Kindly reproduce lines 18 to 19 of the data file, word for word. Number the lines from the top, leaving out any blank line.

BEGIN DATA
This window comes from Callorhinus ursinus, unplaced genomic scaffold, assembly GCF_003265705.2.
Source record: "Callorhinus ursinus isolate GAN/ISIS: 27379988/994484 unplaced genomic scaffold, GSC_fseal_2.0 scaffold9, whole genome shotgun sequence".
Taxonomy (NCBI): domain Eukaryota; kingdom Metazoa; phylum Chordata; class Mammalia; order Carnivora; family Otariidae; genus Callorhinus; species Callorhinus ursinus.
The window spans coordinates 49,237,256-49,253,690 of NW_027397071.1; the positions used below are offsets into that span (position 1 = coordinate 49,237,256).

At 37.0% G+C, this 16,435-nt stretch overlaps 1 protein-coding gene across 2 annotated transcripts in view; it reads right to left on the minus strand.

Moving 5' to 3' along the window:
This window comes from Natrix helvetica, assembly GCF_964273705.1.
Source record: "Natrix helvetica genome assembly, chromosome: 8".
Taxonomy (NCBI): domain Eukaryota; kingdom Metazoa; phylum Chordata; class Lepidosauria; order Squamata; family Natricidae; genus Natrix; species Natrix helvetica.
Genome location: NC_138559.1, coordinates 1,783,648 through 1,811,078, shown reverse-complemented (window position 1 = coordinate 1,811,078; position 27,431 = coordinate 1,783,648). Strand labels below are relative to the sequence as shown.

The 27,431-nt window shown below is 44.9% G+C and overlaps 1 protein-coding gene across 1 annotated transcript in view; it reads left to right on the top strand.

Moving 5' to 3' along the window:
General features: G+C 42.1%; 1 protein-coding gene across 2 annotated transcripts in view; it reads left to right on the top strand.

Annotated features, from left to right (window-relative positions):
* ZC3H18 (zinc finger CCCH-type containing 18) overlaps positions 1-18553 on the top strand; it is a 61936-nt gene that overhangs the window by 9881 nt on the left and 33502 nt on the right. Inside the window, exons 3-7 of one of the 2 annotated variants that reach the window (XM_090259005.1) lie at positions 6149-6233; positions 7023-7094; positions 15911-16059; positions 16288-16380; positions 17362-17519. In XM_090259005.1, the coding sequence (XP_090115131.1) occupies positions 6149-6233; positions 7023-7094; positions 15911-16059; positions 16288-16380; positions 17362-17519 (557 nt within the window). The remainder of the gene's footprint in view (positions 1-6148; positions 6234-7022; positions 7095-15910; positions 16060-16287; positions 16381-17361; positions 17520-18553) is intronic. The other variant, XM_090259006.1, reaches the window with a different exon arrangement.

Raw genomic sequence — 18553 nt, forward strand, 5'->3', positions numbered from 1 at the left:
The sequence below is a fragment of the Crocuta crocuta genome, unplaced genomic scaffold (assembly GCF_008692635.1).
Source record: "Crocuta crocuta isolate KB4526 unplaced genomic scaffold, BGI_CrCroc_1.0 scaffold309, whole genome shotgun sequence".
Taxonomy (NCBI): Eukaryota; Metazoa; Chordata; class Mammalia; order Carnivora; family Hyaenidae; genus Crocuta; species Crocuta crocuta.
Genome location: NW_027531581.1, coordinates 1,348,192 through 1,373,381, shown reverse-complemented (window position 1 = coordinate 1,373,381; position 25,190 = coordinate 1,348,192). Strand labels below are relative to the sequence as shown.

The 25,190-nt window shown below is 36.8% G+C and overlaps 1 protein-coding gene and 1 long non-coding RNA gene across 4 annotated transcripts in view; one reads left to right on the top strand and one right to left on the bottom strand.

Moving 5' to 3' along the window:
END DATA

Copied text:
Source record: "Crocuta crocuta isolate KB4526 unplaced genomic scaffold, BGI_CrCroc_1.0 scaffold309, whole genome shotgun sequence".
Taxonomy (NCBI): Eukaryota; Metazoa; Chordata; class Mammalia; order Carnivora; family Hyaenidae; genus Crocuta; species Crocuta crocuta.